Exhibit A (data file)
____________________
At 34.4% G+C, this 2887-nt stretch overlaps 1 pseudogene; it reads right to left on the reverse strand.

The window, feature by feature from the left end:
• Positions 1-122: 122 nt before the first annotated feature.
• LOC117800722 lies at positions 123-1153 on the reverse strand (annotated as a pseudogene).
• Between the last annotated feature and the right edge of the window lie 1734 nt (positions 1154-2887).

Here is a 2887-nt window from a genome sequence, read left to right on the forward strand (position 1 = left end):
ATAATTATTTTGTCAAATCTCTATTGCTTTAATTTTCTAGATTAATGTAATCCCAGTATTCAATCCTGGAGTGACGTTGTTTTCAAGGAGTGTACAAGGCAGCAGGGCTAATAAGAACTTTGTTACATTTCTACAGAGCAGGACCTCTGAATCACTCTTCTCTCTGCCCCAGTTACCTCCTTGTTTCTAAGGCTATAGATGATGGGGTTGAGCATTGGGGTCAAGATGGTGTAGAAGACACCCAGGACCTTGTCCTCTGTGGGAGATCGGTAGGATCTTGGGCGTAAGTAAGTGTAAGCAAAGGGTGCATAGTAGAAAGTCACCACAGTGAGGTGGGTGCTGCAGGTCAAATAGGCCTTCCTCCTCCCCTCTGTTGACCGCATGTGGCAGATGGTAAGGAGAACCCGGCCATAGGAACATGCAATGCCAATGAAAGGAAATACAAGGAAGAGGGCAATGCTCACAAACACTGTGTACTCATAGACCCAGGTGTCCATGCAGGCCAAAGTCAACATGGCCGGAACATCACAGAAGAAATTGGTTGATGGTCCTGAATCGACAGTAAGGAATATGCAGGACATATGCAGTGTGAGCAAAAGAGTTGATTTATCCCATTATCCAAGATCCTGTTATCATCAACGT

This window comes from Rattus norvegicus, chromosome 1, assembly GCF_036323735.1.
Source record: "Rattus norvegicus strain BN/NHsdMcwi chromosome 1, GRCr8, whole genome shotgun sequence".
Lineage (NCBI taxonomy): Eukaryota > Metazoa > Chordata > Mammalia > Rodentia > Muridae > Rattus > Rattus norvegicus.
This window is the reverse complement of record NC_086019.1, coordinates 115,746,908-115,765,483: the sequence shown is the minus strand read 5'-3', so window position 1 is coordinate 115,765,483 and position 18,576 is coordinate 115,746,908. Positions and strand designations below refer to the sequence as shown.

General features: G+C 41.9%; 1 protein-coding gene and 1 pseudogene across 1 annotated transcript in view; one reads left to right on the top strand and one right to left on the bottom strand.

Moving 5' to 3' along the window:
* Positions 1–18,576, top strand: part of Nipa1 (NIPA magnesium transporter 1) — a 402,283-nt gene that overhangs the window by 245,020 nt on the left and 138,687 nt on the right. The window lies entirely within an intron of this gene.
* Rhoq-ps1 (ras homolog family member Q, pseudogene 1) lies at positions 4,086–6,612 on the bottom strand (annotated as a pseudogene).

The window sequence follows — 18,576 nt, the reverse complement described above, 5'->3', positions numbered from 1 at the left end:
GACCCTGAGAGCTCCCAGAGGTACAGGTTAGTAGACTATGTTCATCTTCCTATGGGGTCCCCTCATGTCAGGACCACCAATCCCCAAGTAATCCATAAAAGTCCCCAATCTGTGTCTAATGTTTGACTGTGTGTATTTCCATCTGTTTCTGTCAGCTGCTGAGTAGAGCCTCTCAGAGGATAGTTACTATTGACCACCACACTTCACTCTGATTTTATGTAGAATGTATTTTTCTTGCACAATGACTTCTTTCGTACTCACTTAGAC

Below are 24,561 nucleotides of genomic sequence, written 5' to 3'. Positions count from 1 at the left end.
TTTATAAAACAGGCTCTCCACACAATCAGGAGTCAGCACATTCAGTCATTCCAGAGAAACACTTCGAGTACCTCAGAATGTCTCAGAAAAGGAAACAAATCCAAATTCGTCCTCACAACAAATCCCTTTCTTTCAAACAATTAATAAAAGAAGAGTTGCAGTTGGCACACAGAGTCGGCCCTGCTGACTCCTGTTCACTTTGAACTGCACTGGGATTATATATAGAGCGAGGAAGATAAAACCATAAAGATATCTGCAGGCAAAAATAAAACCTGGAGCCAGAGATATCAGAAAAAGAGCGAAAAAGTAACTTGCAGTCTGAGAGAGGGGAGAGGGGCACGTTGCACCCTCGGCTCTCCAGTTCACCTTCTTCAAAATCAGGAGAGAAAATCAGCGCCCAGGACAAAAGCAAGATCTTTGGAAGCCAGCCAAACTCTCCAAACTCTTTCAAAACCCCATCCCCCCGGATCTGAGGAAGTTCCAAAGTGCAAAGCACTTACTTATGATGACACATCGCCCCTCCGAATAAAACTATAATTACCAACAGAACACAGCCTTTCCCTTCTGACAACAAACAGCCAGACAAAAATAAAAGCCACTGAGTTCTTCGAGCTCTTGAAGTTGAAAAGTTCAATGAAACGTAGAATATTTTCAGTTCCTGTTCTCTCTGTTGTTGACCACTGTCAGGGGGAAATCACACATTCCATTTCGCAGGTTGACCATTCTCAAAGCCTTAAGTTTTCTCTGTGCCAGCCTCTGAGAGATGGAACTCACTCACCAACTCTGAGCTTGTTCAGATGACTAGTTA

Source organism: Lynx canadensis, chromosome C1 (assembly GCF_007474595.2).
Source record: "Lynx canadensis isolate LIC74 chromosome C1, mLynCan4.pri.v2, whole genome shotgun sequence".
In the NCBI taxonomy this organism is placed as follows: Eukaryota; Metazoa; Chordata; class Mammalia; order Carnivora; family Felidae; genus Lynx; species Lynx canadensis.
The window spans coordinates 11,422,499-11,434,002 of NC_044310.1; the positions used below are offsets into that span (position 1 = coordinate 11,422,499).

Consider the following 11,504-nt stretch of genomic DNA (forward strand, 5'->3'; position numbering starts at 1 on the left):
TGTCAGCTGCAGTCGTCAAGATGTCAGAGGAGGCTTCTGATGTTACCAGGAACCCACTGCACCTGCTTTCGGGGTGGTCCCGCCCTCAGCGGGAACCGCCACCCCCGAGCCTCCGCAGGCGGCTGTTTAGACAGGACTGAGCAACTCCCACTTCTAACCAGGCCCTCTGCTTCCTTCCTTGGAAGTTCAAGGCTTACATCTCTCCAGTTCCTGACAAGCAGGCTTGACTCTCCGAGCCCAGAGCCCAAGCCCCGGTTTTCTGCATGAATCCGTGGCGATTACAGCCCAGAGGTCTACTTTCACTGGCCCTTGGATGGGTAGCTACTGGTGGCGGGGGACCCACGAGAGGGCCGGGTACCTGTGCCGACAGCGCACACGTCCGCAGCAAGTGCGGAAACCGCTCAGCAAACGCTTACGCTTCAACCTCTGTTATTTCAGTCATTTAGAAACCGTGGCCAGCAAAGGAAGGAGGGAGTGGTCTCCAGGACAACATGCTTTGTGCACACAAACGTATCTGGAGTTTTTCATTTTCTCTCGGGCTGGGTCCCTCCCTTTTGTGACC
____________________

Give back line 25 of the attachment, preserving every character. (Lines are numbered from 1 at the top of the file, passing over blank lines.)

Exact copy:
TGTCAGCTGCAGTCGTCAAGATGTCAGAGGAGGCTTCTGATGTTACCAGGAACCCACTGCACCTGCTTTCGGGGTGGTCCCGCCCTCAGCGGGAACCGCCACCCCCGAGCCTCCGCAGGCGGCTGTTTAGACAGGACTGAGCAACTCCCACTTCTAACCAGGCCCTCTGCTTCCTTCCTTGGAAGTTCAAGGCTTACATCTCTCCAGTTCCTGACAAGCAGGCTTGACTCTCCGAGCCCAGAGCCCAAGCCCCGGTTTTCTGCATGAATCCGTGGCGATTACAGCCCAGAGGTCTACTTTCACTGGCCCTTGGATGGGTAGCTACTGGTGGCGGGGGACCCACGAGAGGGCCGGGTACCTGTGCCGACAGCGCACACGTCCGCAGCAAGTGCGGAAACCGCTCAGCAAACGCTTACGCTTCAACCTCTGTTATTTCAGTCATTTAGAAACCGTGGCCAGCAAAGGAAGGAGGGAGTGGTCTCCAGGACAACATGCTTTGTGCACACAAACGTATCTGGAGTTTTTCATTTTCTCTCGGGCTGGGTCCCTCCCTTTTGTGACC